Postby BBCWatcher » Wed, 01 Jun 2016 7:55 pm

JR8 wrote:A common typo in the EU, since one is tantamount to the other.

They are not. There are 9 EU countries outside the Eurozone including the United Kingdom. The United Kingdom has permanent derogation rights to remain outside the Eurozone. Eurozone membership is simply not on the referendum ballot.

There are 6 non-EU countries within the Eurozone: 4 (all European microstates) by formal agreement and 2 by their own choice.

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Re: UK vote to leave the EU ['BREXIT'] - 23rd June

Postby x9200 » Wed, 01 Jun 2016 8:59 pm

JR8 wrote:Some excerpts from an Op/Ed piece in today's Telegraph.
[Context: President of the EU Council -> you might imagine that job would make him an arch-insider. But Tusk is Polish, hence unlikely to take any bullying from Germany].
---------------------------------------------------------------------
'European Council president Donald Tusk has warned EU leaders in the bluntest terms that their “utopian” illusions are tearing Europe apart, and that any attempt to seize on Brexit to force through yet more integration would be a grave mistake....


Actually Tusk is a germanophile (for a lack of a better word) and is, or at least used to be on a pretty friendly terms with Merkel. He expressed earlier some similar opinions, but nothing that strong and clear. It is surprising. On the other hand, it just sounds like a well engineered political performance but could be genuine as well - I bet he still feels a bit like an outsider.

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Re: UK vote to leave the EU ['BREXIT'] - 23rd June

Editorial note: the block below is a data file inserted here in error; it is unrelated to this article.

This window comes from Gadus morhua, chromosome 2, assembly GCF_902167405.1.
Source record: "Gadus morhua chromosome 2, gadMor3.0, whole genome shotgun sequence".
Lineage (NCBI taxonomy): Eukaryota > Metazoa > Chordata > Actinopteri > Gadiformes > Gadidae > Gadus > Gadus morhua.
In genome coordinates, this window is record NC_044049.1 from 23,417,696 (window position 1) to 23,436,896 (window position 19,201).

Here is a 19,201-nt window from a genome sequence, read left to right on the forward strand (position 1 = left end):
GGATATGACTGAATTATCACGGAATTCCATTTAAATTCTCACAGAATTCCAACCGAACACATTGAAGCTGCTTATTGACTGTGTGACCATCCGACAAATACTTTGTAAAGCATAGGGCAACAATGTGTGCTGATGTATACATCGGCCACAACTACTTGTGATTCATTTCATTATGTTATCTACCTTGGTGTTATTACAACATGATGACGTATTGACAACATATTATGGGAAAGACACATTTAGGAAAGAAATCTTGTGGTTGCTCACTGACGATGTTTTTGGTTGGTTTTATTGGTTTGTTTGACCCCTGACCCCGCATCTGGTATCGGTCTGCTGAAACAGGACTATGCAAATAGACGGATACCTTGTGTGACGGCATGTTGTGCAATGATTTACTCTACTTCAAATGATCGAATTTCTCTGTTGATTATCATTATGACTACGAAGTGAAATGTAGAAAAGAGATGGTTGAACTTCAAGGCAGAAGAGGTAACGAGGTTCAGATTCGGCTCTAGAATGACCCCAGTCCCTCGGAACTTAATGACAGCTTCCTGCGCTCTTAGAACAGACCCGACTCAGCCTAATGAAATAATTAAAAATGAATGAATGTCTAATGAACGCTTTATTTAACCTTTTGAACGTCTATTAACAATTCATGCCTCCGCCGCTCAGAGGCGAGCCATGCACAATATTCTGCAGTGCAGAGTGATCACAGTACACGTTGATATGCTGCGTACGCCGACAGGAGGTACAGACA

Postby JR8 » Wed, 01 Jun 2016 10:05 pm

x9200 wrote:Actually Tusk is a germanophile (for a lack of a better word) and is, or at least used to be on a pretty friendly terms with Merkel. He expressed earlier some similar opinions, but nothing that strong and clear. It is surprising. On the other hand, it just sounds like a well engineered political performance but could be genuine as well - I bet he still feels a bit like an outsider.


No kidding it's surprising! One might have imagined after us both having shared the impacts of German expansionism that the Poles wouldn't elect a 'friend of Merkel's'. Do you think Tusk's position reflects overall popular opinion for the EU in Poland? I'd have thought modern Poland would still hold a passionate Walensa-like disdain for external imperialism.
In the UK Cameron feigns being undecided/sceptical to try and court the BREXIT vote (he knows it's dangerous for him and his future personal ambitions), but the general view is he's discreetly fully signed up to the project.
I think if you're not born into the wider Franco-German block you're always going to be treated like an outsider within the EU. The insiders club is a very small one; the rest are just fare-paying passengers receiving orders.
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Re: UK vote to leave the EU ['BREXIT'] - 23rd June

Postby calugaruvaxile » Wed, 01 Jun 2016 10:37 pm

JR8 wrote:I think if you're not born into the wider Franco-German block you're always going to be treated like an outsider within the EU. The insiders club is a very small one; the rest are just fare-paying passengers receiving orders.


err ... i think you should limit to the german-french aristocracy, don't generalize to their people. check the last week's strikes, unemployment rates, purchasing power, etc

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Re: UK vote to leave the EU ['BREXIT'] - 23rd June

Postby x9200 » Thu, 02 Jun 2016 8:56 am

JR8 wrote:
x9200 wrote:Actually Tusk is a germanophile (for a lack of a better word) and is, or at least used to be on a pretty friendly terms with Merkel. He expressed earlier some similar opinions, but nothing that strong and clear. It is surprising. On the other hand, it just sounds like a well engineered political performance but could be genuine as well - I bet he still feels a bit like an outsider.